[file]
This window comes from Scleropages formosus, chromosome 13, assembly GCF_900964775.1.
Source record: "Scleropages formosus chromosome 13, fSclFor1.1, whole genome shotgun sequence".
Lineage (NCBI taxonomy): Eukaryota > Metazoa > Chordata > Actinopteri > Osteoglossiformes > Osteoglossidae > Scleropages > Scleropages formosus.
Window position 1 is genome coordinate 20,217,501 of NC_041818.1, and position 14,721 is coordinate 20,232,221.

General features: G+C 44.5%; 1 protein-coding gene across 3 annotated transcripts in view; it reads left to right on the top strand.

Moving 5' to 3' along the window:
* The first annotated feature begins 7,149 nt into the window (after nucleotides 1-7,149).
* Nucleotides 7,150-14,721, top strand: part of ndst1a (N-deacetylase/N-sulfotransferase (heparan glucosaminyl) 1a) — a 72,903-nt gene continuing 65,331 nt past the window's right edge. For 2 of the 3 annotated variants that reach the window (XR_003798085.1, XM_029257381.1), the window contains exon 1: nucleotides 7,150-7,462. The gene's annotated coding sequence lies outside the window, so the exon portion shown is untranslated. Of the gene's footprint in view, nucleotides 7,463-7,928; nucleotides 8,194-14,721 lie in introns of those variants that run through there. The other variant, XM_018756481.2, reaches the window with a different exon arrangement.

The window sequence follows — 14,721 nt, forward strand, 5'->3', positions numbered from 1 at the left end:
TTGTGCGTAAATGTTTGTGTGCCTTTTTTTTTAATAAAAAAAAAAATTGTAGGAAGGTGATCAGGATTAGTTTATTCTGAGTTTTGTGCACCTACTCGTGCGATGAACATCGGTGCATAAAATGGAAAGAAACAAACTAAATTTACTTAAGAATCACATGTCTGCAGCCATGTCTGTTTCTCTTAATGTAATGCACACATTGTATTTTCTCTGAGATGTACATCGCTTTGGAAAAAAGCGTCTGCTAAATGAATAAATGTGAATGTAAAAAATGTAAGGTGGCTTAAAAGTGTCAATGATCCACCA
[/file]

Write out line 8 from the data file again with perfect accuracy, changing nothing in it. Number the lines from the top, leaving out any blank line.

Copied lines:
* Nucleotides 7,150-14,721, top strand: part of ndst1a (N-deacetylase/N-sulfotransferase (heparan glucosaminyl) 1a) — a 72,903-nt gene continuing 65,331 nt past the window's right edge. For 2 of the 3 annotated variants that reach the window (XR_003798085.1, XM_029257381.1), the window contains exon 1: nucleotides 7,150-7,462. The gene's annotated coding sequence lies outside the window, so the exon portion shown is untranslated. Of the gene's footprint in view, nucleotides 7,463-7,928; nucleotides 8,194-14,721 lie in introns of those variants that run through there. The other variant, XM_018756481.2, reaches the window with a different exon arrangement.